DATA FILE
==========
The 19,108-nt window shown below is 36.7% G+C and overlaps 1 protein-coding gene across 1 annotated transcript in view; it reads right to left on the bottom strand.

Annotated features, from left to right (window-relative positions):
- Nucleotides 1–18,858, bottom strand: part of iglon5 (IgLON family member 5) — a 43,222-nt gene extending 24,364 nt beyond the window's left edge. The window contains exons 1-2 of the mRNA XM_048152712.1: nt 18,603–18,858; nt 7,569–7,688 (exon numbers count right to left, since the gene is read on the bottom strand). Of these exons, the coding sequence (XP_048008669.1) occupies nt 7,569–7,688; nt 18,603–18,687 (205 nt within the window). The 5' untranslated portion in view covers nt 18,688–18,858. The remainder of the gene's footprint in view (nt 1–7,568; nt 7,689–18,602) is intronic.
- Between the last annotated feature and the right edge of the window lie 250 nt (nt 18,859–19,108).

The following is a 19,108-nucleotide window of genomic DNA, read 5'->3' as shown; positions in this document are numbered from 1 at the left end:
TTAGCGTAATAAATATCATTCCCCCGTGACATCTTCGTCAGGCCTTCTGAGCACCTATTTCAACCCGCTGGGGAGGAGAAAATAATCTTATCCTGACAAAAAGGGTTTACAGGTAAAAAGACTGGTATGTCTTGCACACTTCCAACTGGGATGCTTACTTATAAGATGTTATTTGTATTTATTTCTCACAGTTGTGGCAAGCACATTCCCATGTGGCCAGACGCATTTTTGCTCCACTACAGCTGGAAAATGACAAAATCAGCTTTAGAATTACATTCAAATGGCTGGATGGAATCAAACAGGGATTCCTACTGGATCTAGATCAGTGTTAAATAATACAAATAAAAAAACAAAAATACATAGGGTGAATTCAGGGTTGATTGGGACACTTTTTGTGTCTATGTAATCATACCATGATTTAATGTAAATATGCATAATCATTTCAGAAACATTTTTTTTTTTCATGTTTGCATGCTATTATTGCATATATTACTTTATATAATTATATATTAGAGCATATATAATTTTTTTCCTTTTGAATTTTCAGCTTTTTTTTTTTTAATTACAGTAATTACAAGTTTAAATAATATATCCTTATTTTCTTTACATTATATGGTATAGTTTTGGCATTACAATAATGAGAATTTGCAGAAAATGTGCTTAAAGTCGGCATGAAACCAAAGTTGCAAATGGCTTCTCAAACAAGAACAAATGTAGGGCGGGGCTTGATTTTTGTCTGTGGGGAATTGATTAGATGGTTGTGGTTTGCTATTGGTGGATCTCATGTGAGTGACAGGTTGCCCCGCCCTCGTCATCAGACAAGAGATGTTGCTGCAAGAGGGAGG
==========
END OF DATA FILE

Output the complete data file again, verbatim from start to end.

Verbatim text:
The 19,108-nt window shown below is 36.7% G+C and overlaps 1 protein-coding gene across 1 annotated transcript in view; it reads right to left on the bottom strand.

Annotated features, from left to right (window-relative positions):
- Nucleotides 1–18,858, bottom strand: part of iglon5 (IgLON family member 5) — a 43,222-nt gene extending 24,364 nt beyond the window's left edge. The window contains exons 1-2 of the mRNA XM_048152712.1: nt 18,603–18,858; nt 7,569–7,688 (exon numbers count right to left, since the gene is read on the bottom strand). Of these exons, the coding sequence (XP_048008669.1) occupies nt 7,569–7,688; nt 18,603–18,687 (205 nt within the window). The 5' untranslated portion in view covers nt 18,688–18,858. The remainder of the gene's footprint in view (nt 1–7,568; nt 7,689–18,602) is intronic.
- Between the last annotated feature and the right edge of the window lie 250 nt (nt 18,859–19,108).

The following is a 19,108-nucleotide window of genomic DNA, read 5'->3' as shown; positions in this document are numbered from 1 at the left end:
TTAGCGTAATAAATATCATTCCCCCGTGACATCTTCGTCAGGCCTTCTGAGCACCTATTTCAACCCGCTGGGGAGGAGAAAATAATCTTATCCTGACAAAAAGGGTTTACAGGTAAAAAGACTGGTATGTCTTGCACACTTCCAACTGGGATGCTTACTTATAAGATGTTATTTGTATTTATTTCTCACAGTTGTGGCAAGCACATTCCCATGTGGCCAGACGCATTTTTGCTCCACTACAGCTGGAAAATGACAAAATCAGCTTTAGAATTACATTCAAATGGCTGGATGGAATCAAACAGGGATTCCTACTGGATCTAGATCAGTGTTAAATAATACAAATAAAAAAACAAAAATACATAGGGTGAATTCAGGGTTGATTGGGACACTTTTTGTGTCTATGTAATCATACCATGATTTAATGTAAATATGCATAATCATTTCAGAAACATTTTTTTTTTTCATGTTTGCATGCTATTATTGCATATATTACTTTATATAATTATATATTAGAGCATATATAATTTTTTTCCTTTTGAATTTTCAGCTTTTTTTTTTTTAATTACAGTAATTACAAGTTTAAATAATATATCCTTATTTTCTTTACATTATATGGTATAGTTTTGGCATTACAATAATGAGAATTTGCAGAAAATGTGCTTAAAGTCGGCATGAAACCAAAGTTGCAAATGGCTTCTCAAACAAGAACAAATGTAGGGCGGGGCTTGATTTTTGTCTGTGGGGAATTGATTAGATGGTTGTGGTTTGCTATTGGTGGATCTCATGTGAGTGACAGGTTGCCCCGCCCTCGTCATCAGACAAGAGATGTTGCTGCAAGAGGGAGG